Plans for ‘privatisation’ of London Metropolitan to roll out across English universities
By David Hencke | 14 August 2012
“Our current management appears to be hell bent on deeply damaging our university’s reputation”
– Max Watson, chairman, London Metropolitan university’s branch of Unison
Plans for the UK’s first university to have its operations taken over by a private company are poised to be unveiled within weeks.
Exaro can also reveal that the aim is for the contract to serve as a springboard for the winning bidder to take over the running of other universities across England, in a deal worth potentially more than £500 million.
The move is set to provoke a storm of protest from trade unions and opposition MPs.
London Metropolitan university has put out to tender a contract to run most of its services, and is expecting to announce the winning bidder later this month. The university values the contract to run its operations alone at £74 million over five years.
The university, which has several sites in central London, confirmed to Exaro that three companies are on the shortlist of bidders: Wipro, an Indian IT company based in Bangalore; BT Global Services, the BT division providing IT services; and Capita, the UK’s biggest outsourcing group.
It will mark a huge step towards, in effect, privatising many English universities – with the backing of the Conservative-led coalition government. Universities will follow the path set in the National Health Service, which has seen the UK’s first NHS hospital run by a private company.
Some senior university figures see privatisation of services as the future for the sector as government funding is reduced.
However, supporters of the scheme claim that it is not really “privatisation” even though London Metropolitan university plans to have a private profit-making company run all of its services except teaching and the vice-chancellor’s office.
The scheme is being promoted by the university’s Australian vice-chancellor and chief executive, Malcolm Gillies, as a “shared services” initiative.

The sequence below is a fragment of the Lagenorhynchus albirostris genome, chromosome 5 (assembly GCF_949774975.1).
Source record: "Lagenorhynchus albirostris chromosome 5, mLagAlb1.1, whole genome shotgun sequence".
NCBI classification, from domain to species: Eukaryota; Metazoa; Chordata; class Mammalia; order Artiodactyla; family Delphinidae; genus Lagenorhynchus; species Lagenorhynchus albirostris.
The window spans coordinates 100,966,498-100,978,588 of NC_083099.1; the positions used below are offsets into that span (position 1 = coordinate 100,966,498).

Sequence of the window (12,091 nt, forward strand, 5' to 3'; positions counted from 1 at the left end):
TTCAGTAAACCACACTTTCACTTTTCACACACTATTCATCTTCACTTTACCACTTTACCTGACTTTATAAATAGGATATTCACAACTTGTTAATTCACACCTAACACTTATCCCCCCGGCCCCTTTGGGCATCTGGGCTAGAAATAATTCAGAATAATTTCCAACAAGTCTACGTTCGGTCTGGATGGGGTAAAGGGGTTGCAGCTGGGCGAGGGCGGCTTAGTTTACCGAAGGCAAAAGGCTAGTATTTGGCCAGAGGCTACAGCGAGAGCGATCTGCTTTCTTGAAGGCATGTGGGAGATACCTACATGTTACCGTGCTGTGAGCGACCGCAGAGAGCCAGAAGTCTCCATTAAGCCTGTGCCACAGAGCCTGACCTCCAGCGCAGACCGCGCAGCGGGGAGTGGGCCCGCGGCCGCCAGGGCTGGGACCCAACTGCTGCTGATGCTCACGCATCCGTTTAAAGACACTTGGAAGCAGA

It has the support of David Willetts, universities minister, and his former researcher, Jonathan Woodhead, who took a job as executive officer to the vice-chancellor on £75,000 per year rather than going into government with his minister.
Gillies and Willetts were due to give talks last November at a conference about “shared services” for universities.
But Woodhead denied that Gillies and Willetts were promoting outsourcing for universities, saying: “Gillies has not spoken about ‘outsourcing universities’. Willetts and Gillies were both scheduled to talk at the same shared-services conference, but Willetts withdrew shortly before the conference.”
The university, which was hit by a financial scandal under previous management four years ago, tells staff in a briefing document: “This is not outsourcing. The shared-services facility will be 100 per cent owned by London Metropolitan university. Over time, as we scale-up the service, other participating universities will be invited to join.”
However, one of the university’s own academics, Steve Jefferys, professor of European employment relations, is challenging the vice-chancellor’s interpretation that the plans cannot be described as outsourcing.
In an article to published shortly by the Working Lives Research Institute, which is based at the university, Jefferys writes: “The logic for the inclusion of ‘outsourcing’ as a ‘shared service’, is based on the rather obtuse stretching of the word ‘shared’ to mean any service that a private company delivers to more than one customer. Hence, T-Mobile or BT could be described as providing a ‘shared service’ to millions of customers.”
Max Watson, chairman of the London Met branch of Unison, the trade union representing support staff at the university, warned of industrial unrest. He said: “Our current management appears to be hell bent on deeply damaging our university’s reputation and risk permanently scarring already bad industrial relations with the ideologically-driven privatisation of London Met.
“They aim to gamble millions of public-sector funds on the free market as if they have learnt nothing from the most recent G4S Olympics security fiasco.
“Unison members have made it clear that they are appalled by these proposals, which have no support beyond the vice-chancellor’s office. We shall never agree to the wide-scale privatisation of our university and we shall do everything within our means to stop this nightmare becoming reality.”
Additional reporting by Frederika Whitehead.